This week at Imagine That, we have been focusing on some of the different contributions women have made to science.
We started with a continuation of our slime class.  After making slime and reminding the students how the boric acid helps to create longer, stronger polymer chains out of the glue as we work with the slime, we discussed a different way we could use this process.  We discussed Stephanie Kwolek, who worked with polymers as a chemist at DuPont.  A happy accident led her to the discovery of Kevlar and other similar fibers.  We furthered our work with polymers by dropping a solution of glue and cornstarch (2:1 ratio) into borax water (1 T per cup of warm water).  We allowed our glue to sit in the water for 30 seconds then used a fork to remove it.  We worked it by hand and dipped it in the water again as needed to shape them into bouncy balls.  They don’t perfectly hold their shape, but they do bounce well.

We explored some ideas in medicine while discussing June Almeida and Alice Ball. June Almeida was a virologist who worked with electron microscopy and the identification of viruses. She identified rubella, the structure of hepatitis B, and the first human strain of coronavirus. We modeled the size of a germs, using a scale model. We measured 10 meters of string, and used that to represent the size of a pencil dot, 1 millimeter. Then we used a list from science buddies to model e.coli, coronavirus, strands of hair and a red blood cell. Alice Ball was a chemist who worked in medicine. She developed an injectable treatment for leprosy. We asked why all medicine couldn’t be in pills. We made some plain gelatin to model insulin. We put a few small pieces of the gelatin in red colored water to represent medicine in blood and some pieces in water with meat tenderizer inside to represent stomach acid. We compared the insulin after a few hours to see how it had changed.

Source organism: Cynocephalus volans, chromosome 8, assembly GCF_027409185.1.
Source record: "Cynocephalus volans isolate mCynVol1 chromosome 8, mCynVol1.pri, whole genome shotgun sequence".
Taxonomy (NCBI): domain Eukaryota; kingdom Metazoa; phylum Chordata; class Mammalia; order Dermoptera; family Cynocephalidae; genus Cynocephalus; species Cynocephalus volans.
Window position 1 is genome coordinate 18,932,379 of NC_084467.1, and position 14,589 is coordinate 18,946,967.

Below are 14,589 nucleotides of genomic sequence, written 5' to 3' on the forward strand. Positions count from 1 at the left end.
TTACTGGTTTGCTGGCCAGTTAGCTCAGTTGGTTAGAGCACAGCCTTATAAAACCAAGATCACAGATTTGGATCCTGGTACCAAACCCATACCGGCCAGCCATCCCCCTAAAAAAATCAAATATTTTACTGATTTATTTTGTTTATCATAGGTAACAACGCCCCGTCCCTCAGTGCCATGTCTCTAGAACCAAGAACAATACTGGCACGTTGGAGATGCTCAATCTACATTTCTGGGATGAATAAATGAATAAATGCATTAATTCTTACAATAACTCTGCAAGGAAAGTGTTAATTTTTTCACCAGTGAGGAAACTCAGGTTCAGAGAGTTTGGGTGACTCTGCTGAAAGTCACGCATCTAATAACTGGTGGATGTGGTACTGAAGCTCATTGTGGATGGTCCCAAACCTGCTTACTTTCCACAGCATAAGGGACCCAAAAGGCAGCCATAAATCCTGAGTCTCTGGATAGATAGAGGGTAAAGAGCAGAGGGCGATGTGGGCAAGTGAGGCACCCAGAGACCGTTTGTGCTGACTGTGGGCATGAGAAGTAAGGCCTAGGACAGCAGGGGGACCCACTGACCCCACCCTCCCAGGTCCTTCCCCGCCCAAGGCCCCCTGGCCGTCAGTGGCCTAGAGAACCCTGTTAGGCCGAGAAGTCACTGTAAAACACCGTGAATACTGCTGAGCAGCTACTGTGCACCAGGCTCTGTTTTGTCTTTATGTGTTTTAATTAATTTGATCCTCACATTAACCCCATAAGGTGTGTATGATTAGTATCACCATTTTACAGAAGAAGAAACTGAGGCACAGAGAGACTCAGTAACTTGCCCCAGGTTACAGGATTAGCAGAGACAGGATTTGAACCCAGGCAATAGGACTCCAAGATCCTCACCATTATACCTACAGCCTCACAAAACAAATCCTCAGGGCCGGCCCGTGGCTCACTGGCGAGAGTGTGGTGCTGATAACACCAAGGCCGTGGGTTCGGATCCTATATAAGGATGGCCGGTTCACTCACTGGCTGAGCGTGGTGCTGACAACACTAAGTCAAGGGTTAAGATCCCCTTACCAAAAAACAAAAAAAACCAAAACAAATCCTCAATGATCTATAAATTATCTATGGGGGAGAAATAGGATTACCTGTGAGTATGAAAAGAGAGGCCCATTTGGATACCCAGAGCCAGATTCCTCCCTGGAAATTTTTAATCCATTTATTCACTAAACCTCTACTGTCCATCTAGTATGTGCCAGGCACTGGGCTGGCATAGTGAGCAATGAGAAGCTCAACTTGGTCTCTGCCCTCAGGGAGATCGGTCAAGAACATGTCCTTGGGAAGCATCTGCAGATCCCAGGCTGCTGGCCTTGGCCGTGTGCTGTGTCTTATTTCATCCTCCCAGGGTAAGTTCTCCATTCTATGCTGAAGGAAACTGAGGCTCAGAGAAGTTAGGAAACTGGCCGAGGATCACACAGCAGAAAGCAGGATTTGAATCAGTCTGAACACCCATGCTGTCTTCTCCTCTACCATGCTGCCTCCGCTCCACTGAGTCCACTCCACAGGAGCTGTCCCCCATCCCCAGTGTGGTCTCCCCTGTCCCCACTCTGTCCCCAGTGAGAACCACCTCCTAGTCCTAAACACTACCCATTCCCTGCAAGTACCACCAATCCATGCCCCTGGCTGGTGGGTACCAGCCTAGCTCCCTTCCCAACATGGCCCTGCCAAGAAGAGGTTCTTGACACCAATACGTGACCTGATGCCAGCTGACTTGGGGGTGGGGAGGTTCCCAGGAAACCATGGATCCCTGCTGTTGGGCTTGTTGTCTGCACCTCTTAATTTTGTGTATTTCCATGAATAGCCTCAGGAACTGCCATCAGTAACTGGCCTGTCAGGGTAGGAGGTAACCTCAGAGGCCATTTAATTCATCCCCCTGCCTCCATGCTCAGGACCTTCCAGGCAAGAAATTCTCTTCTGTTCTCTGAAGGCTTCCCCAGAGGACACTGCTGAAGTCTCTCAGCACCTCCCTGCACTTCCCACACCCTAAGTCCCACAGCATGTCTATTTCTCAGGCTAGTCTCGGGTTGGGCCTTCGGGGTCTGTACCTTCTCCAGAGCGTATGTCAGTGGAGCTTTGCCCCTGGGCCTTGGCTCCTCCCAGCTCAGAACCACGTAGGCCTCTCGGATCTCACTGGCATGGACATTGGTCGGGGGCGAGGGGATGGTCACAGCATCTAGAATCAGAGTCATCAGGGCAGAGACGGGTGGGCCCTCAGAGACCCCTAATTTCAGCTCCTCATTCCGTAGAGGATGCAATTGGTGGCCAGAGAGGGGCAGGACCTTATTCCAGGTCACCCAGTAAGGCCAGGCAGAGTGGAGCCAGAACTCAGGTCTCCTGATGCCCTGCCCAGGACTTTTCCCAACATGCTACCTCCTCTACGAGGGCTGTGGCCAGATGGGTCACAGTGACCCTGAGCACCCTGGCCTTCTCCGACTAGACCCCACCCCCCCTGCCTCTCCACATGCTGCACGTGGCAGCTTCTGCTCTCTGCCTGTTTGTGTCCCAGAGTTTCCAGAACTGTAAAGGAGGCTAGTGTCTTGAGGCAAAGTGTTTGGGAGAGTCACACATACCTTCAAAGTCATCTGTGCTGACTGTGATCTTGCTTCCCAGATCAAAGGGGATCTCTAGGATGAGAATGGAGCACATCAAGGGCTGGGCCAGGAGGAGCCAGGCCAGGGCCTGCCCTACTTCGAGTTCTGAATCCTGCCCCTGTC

Andrea Ghez is an astrophysicist who won the 2020 Nobel Prize in physics for her work with her partner in research suggesting a massive black hole at the center of the Milky Way galaxy. We made our own black hole with by pulling a sheet taut. We first tested a marble on the flat surface. Then we created a black hole by weighing down a portion of the sheet with a heavy, larger marble. We rolled the first marble again and noticed how it kept falling into the hole.

Finally, we made our own ice cream in a bag in honor of inventor Beulah Louise Henry. She created more than 100 inventions, one of which was a vacuum ice cream freezer which was the first of her 49 patents. We used a simple recipe that requires half and half, sugar, and vanilla in a small bag, and ice and large salt in a larger bag. We observed how the salt made the ice much colder. Shaking the bags meant more of the cream could get in contact with the ice and added the benefit of adding air.

For more great women in science and experiments to go along with them, Science Buddies is a great source. Most of our activities came from there, so for more details on how to make these projects on your own, check the link.